The University of Connecticut School of Fine Arts and its Departments of Music and Dramatic Arts will bring an archetypal folk tale about joy and humility to life at the Ferguson Library in Stamford Saturday, Nov. 13, with a costumed concert performance of the award-winning one-act chamber opera, “The Wooden Sword.”
The opera, with music by Sheila Silver and libretto by Stephen Kitsakos, won the 2007 Raymond and Beverly Sackler Prize in Composition. This internationally prestigious award, presented by UConn, is the largest composition prize given by any university in the world. The honor was established through a gift from Raymond and Beverly Sackler of Greenwich, Conn., major philanthropists and frequent donors to the University.
The Saturday, Nov. 13, performance, in the Ferguson Library Auditorium, One Public Library Plaza, begins at 7:30 p.m., is free and will last about an hour. The opera will be sung in English. For more information, contact Producer Robert Miller at (860) 486-4783.
With roots in Afghan and Jewish cultures, “The Wooden Sword” shows how a simple cobbler’s humility and cleverness provide insight for a mighty king. The operatic telling focuses on the powerful but anxious King Zamani who seeks to discover the secret of happiness from Hazim, the cobbler. Disguised as a wanderer, Zamani visits Hazim and his family at night and witnesses their joyful singing. The king then makes a series of decrees designed to reduce Hazim to despair, not believing that the cobbler can stay true to his simple philosophy of trusting in joy, not in fear. Unaware that he is being challenged, Hazim outwits the king’s obstacles at every turn.
The score incorporates exotic and lively rhythms of the Near East, straight tone chant, and a contemporary lyricism, making it engaging to audiences of all ages.
THE SACKLER PRIZE
The Raymond and Beverly Sackler Prize in Composition is an internationally prestigious award presented by the University of Connecticut, and the largest composition prize given by any university in the world.
The prize offers significant recognition for the composer, including public performances and recordings. Each year, entrants are asked to compose a piece for a specific area of the musical arts as determined by members of UConn’s music faculty. The final adjudication of the entrants is made by a panel of distinguished internationally recognized musicians. In 2007--the year Sheila Silver was honored—the committee was comprised of John Corigliano, Mark Ross Clark and George Twombly.
The Sacklers, major philanthropists from Greenwich, are well-known supporters of the arts and sciences throughout the world and frequent donors to the University.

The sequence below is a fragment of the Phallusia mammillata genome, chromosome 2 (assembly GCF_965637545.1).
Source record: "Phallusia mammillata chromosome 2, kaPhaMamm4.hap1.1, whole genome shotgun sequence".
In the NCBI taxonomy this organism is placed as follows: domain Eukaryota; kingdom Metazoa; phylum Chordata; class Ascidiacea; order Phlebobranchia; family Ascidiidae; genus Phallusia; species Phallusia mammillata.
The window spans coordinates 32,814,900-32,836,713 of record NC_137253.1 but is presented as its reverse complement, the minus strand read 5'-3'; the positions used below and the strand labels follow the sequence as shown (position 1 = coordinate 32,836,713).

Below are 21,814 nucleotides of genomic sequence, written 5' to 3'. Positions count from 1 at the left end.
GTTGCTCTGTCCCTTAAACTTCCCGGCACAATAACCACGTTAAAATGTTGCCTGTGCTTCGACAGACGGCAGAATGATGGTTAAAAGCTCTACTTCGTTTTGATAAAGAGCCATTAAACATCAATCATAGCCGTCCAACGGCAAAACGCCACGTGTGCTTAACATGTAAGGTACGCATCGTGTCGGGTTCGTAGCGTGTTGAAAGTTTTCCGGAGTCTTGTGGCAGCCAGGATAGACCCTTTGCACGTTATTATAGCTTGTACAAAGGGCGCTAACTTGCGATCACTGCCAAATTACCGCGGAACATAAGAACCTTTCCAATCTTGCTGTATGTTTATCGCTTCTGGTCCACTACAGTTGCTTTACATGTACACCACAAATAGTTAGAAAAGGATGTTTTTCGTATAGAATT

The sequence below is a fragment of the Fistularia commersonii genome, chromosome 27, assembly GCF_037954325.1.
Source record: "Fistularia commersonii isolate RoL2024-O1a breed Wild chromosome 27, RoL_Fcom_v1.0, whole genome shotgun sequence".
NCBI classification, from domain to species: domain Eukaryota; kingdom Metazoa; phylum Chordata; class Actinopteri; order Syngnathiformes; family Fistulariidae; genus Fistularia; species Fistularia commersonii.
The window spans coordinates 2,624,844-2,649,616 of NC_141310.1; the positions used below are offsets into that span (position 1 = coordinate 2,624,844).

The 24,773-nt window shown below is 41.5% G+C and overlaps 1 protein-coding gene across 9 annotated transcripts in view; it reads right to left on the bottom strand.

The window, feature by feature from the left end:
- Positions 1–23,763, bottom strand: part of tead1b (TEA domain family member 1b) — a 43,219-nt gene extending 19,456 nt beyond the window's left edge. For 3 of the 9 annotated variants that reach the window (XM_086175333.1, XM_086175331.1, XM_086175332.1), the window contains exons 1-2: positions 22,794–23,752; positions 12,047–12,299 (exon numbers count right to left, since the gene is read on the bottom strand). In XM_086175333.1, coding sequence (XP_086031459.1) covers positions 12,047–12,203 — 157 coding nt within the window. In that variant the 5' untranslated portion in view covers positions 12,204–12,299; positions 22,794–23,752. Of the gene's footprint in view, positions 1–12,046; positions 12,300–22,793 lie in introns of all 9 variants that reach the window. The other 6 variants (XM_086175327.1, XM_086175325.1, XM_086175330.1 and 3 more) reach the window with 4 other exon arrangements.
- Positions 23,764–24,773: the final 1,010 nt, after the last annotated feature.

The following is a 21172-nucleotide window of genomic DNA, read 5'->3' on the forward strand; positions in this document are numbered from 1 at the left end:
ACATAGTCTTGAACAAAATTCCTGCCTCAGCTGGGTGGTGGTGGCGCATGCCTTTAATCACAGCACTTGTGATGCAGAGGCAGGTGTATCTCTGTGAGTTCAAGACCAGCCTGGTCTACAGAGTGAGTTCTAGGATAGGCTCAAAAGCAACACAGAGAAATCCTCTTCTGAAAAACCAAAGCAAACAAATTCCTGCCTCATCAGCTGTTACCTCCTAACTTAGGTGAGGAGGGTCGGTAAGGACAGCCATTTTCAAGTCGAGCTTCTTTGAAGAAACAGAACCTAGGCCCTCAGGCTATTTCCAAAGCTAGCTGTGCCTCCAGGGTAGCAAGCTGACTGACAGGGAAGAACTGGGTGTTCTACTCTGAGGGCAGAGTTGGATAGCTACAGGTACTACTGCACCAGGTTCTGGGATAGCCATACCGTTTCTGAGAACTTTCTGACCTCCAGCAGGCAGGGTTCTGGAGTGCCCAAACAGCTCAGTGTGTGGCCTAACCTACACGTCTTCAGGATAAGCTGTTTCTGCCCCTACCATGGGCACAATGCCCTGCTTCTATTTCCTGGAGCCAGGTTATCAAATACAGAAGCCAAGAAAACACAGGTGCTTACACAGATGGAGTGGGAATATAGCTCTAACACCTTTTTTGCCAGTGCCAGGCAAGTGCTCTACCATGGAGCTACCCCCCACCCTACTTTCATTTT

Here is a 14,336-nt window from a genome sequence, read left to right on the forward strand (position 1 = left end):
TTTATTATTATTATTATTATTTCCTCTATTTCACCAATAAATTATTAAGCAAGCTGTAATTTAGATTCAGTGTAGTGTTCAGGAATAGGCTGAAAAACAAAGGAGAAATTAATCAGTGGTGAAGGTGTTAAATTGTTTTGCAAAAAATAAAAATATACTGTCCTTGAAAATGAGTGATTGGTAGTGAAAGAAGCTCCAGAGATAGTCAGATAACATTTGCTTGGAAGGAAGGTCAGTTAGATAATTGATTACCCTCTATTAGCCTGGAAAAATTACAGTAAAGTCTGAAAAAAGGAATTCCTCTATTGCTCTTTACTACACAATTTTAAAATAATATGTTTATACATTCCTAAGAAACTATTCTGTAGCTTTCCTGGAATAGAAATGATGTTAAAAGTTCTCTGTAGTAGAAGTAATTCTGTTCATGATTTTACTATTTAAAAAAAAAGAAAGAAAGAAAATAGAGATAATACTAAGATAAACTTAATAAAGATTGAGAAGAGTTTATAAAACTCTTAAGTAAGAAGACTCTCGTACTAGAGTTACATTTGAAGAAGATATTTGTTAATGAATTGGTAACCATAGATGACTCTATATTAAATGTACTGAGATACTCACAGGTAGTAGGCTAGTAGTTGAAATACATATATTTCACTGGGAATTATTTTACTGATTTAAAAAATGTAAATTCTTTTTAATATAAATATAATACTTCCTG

Raymond Sackler is an internationally known philanthropist who, with brothers Mortimer and Arthur, financed the Sackler Wing at the Metropolitan Museum of Art in New York City. In 1981, the Raymond and Beverly Sackler Gallery of Assyrian Art opened at the Met. In 1995, Britain’s Queen Elizabeth knighted Raymond Sackler for his contributions to the sciences, arts, and astronomy.
The Sacklers fund several important initiatives at the University of Connecticut School of Fine Arts, including an artist-in-residence program, the Master Artists and Scholars Institute, and the Art and Archeology Lecture Series. The Sacklers were also instrumental in forging an academic partnership between the Metropolitan Opera and UConn, the first collaboration of its kind between that historic opera company and an institution of higher learning. The fund provides a UConn student with a career-enhancing internship at the Metropolitan Opera, and music and drama students with behind-the-scenes access to the Met.
THE COMPOSER, SHEILA SILVER
"Only a few composers in any generation enliven the art form with their musical language and herald new directions in music. Sheila Silver is such a visionary." -- Wetterauer Zeitung, Germany
Sheila Silver (Composer) has had works commissioned and performed by numerous orchestras, chamber ensembles, and soloists throughout the world including the American Composers Orchestra, the Richmond Symphony, the Los Angeles Philharmonic, Tanglewood, The RAI Orchestra of Rome, the Seattle Symphony, and the and the Lithuanian State Symphony Orchestra. Her honors include: a Bunting Institute Fellowship; the Rome Prize; the American Academy and Institute of Arts and Letters Composer Award; twice winner of the ISCM National Composers Competition; and awards and commissions from the Rockefeller Foundation, the Camargo Foundation, Bellagio, the MacDowell Colony, New York State Council of the Arts, the Barlow Foundation, the Paul Fromm Foundation, the National Endowment for the Arts, and the Cary Trust. Her teachers include Erhard Karkoschka, Gyorgi Ligeti and Arthur Berger.
In addition to The Wooden Sword, another dramatic work by Silver and librettist Stephen Kitsakos -- The White Rooster, A Tale of Compassion, Cantata for Women’s Vocal Quartet, Tibetan Singing Bowls and Percussion -- is having its premiere this year. Commissioned for the vocal ensemble, Tapestry, by the Smithsonian’s Freer Gallery of Art and Arthur M. Sackler Gallery, this staged cantata had its first performances at the Freer as well as at the Music and Beyond Festival in Ottawa last summer and will have subsequent performances in Memphis, Portland, Ore.; and Los Angeles before the end of the year.
Recent recordings include the DVD film of Silver’s opera, The Thief of Love, released by Hummingbird Films; Twilight’s Last Gleaming, for two pianos and percussion on Bridge Records; Piano Concerto and Six Preludes for Piano on Poems of Baudelaire on Naxos; Shirat Sara (Song of Sarah on Naxos; and Six Preludes for Piano on Poems of Baudelaire on Albany Records.
Silver is Professor of Music at Stony Brook University in New York.
THE LIBRETTIST, Stephen Kitsakos
Stephen Kitsakos (Librettist) has been involved in a variety roles in professional and academic theater for the past 30 years. A permanent member of the BMI Musical Theatre Workshop and a graduate of New York University, he received training as a theater composer and lyricist. His teachers and mentors have included the distinguished composers Sheila Silver, Robert Starer, Maury Yeston and the lyricist Richard Engquist.